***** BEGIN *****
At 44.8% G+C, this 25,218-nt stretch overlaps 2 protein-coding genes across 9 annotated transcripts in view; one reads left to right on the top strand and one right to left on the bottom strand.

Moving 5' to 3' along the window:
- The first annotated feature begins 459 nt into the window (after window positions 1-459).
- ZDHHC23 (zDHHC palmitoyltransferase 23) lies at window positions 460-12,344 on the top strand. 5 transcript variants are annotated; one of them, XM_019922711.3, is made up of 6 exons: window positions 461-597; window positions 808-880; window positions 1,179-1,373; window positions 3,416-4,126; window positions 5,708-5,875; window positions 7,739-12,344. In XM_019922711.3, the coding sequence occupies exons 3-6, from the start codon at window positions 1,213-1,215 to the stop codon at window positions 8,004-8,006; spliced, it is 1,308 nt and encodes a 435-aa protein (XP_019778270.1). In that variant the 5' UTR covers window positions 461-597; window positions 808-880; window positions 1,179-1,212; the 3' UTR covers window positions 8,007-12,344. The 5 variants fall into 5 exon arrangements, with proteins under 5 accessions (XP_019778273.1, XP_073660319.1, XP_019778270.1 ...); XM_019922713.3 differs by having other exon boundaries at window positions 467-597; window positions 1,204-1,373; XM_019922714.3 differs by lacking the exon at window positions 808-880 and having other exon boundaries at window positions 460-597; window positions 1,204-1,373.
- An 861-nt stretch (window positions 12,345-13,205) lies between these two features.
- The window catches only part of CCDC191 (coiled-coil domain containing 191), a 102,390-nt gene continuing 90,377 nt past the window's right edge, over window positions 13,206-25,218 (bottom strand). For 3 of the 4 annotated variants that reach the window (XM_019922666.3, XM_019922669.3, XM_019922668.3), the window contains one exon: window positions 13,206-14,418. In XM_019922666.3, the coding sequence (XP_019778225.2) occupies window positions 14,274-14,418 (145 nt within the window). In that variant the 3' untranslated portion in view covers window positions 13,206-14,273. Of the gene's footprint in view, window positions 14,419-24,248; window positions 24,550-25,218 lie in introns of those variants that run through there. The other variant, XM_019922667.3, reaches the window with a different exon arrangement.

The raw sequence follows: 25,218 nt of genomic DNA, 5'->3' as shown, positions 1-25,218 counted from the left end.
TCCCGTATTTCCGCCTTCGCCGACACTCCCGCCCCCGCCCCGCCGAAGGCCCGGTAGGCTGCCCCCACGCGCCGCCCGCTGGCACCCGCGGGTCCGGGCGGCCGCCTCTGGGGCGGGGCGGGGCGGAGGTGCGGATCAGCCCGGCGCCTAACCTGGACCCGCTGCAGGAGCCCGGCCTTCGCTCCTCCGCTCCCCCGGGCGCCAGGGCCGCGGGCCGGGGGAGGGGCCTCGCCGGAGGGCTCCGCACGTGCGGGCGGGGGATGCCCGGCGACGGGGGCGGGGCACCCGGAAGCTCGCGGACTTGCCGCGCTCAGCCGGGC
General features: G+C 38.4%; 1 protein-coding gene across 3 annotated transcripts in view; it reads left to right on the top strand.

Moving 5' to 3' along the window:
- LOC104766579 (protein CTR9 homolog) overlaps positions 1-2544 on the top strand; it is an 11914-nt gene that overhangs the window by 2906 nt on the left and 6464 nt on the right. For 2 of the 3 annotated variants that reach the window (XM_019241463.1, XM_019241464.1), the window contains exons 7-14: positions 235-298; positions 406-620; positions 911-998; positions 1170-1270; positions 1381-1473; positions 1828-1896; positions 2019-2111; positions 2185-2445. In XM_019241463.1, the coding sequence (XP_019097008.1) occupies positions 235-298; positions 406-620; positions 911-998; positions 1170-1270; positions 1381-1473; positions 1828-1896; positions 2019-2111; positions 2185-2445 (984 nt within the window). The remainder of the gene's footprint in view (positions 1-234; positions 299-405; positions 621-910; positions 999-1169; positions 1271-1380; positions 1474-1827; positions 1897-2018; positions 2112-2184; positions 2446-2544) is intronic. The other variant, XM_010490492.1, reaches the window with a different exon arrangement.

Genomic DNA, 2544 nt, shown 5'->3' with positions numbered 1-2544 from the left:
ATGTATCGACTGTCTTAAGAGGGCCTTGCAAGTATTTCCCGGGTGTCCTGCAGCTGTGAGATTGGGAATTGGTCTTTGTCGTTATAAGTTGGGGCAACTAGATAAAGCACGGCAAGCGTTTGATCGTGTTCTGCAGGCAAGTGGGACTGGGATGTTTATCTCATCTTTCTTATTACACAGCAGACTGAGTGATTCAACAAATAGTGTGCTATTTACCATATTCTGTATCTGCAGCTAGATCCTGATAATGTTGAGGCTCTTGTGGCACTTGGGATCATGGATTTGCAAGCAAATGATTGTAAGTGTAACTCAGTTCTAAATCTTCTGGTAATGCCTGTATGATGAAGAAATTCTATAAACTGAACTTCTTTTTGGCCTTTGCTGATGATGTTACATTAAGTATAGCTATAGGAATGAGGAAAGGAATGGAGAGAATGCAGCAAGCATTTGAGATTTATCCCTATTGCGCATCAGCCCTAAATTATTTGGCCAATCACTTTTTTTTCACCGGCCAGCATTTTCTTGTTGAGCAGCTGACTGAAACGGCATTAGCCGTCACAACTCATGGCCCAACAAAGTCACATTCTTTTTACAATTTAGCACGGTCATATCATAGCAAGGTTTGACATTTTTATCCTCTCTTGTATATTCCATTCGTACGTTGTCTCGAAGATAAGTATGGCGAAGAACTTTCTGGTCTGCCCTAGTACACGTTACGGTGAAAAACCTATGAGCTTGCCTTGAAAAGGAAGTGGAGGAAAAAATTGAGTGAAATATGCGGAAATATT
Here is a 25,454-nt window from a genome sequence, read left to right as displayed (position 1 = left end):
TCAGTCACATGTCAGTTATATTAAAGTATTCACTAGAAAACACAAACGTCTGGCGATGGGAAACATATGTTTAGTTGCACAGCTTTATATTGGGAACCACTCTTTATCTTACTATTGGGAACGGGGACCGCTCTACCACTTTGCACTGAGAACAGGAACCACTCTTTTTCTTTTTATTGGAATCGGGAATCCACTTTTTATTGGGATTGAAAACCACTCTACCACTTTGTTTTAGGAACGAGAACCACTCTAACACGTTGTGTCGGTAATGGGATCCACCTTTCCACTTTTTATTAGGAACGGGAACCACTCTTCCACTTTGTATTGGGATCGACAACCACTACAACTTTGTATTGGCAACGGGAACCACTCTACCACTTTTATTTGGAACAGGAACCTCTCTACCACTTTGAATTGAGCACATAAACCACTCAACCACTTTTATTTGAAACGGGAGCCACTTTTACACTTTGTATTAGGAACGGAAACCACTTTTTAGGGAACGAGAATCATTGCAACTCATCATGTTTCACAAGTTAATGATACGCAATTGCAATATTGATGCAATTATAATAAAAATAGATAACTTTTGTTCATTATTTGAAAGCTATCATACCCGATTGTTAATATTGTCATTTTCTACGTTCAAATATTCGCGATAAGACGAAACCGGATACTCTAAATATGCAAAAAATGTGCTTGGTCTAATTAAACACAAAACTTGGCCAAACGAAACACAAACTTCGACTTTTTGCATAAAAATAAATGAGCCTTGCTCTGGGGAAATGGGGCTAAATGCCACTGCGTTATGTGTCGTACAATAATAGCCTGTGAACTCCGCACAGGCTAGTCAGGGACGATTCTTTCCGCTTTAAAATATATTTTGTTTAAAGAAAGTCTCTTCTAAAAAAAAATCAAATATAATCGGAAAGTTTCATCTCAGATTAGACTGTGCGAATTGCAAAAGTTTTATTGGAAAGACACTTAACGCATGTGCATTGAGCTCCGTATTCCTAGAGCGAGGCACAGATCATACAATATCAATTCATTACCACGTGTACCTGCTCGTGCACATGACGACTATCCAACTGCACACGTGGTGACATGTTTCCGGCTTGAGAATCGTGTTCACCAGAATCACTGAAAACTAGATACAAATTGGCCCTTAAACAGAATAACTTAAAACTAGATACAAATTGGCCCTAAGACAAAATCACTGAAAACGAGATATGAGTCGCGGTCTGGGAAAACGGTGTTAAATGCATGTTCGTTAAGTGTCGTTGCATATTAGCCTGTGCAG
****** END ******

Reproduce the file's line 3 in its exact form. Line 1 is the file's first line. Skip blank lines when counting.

- The first annotated feature begins 459 nt into the window (after window positions 1-459).